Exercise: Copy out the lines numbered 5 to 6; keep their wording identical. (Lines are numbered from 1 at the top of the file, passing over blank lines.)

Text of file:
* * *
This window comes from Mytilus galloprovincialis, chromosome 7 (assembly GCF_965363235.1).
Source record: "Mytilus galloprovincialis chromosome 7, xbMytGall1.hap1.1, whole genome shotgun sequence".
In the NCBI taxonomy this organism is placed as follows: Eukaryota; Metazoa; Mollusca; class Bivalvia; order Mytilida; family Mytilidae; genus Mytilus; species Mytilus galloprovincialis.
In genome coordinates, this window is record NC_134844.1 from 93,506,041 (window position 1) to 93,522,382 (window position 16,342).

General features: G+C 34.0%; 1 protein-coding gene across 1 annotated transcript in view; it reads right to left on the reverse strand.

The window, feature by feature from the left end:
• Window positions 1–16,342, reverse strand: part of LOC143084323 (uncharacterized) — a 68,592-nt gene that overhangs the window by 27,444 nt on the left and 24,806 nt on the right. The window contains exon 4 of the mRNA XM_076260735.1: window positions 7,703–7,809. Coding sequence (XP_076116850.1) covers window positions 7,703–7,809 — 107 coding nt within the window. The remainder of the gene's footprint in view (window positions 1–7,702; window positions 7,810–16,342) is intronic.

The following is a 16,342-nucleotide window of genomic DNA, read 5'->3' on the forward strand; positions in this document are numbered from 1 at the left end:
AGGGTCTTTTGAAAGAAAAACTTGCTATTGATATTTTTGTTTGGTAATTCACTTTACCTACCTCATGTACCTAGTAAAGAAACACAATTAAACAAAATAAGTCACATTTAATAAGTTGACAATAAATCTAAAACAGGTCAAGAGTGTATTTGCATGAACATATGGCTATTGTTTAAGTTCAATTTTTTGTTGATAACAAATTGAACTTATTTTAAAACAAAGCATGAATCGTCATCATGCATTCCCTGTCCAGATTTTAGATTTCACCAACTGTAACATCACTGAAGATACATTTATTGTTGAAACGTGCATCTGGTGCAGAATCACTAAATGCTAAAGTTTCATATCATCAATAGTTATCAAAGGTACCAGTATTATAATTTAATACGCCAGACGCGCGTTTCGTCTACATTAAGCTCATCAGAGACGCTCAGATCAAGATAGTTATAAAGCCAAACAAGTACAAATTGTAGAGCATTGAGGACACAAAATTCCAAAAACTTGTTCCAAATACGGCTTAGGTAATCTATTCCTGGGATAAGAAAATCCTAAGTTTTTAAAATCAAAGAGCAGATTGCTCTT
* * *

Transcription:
General features: G+C 34.0%; 1 protein-coding gene across 1 annotated transcript in view; it reads right to left on the reverse strand.

The window, feature by feature from the left end: